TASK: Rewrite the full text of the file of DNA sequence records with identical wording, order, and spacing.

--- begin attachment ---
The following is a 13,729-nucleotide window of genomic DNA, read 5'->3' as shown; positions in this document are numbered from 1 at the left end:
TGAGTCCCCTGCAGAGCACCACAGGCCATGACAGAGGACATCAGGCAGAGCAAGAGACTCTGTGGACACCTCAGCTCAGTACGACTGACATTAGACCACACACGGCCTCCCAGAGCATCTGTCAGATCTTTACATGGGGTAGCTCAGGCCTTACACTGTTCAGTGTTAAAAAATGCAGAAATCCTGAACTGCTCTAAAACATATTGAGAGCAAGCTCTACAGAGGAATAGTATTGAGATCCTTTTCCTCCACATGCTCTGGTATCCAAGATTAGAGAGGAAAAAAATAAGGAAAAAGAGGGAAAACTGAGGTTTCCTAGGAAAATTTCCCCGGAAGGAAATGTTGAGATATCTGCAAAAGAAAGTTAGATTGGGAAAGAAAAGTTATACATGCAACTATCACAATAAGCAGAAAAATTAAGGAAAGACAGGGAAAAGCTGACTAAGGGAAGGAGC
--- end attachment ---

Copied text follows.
The following is a 13,729-nucleotide window of genomic DNA, read 5'->3' as shown; positions in this document are numbered from 1 at the left end:
TGAGTCCCCTGCAGAGCACCACAGGCCATGACAGAGGACATCAGGCAGAGCAAGAGACTCTGTGGACACCTCAGCTCAGTACGACTGACATTAGACCACACACGGCCTCCCAGAGCATCTGTCAGATCTTTACATGGGGTAGCTCAGGCCTTACACTGTTCAGTGTTAAAAAATGCAGAAATCCTGAACTGCTCTAAAACATATTGAGAGCAAGCTCTACAGAGGAATAGTATTGAGATCCTTTTCCTCCACATGCTCTGGTATCCAAGATTAGAGAGGAAAAAAATAAGGAAAAAGAGGGAAAACTGAGGTTTCCTAGGAAAATTTCCCCGGAAGGAAATGTTGAGATATCTGCAAAAGAAAGTTAGATTGGGAAAGAAAAGTTATACATGCAACTATCACAATAAGCAGAAAAATTAAGGAAAGACAGGGAAAAGCTGACTAAGGGAAGGAGC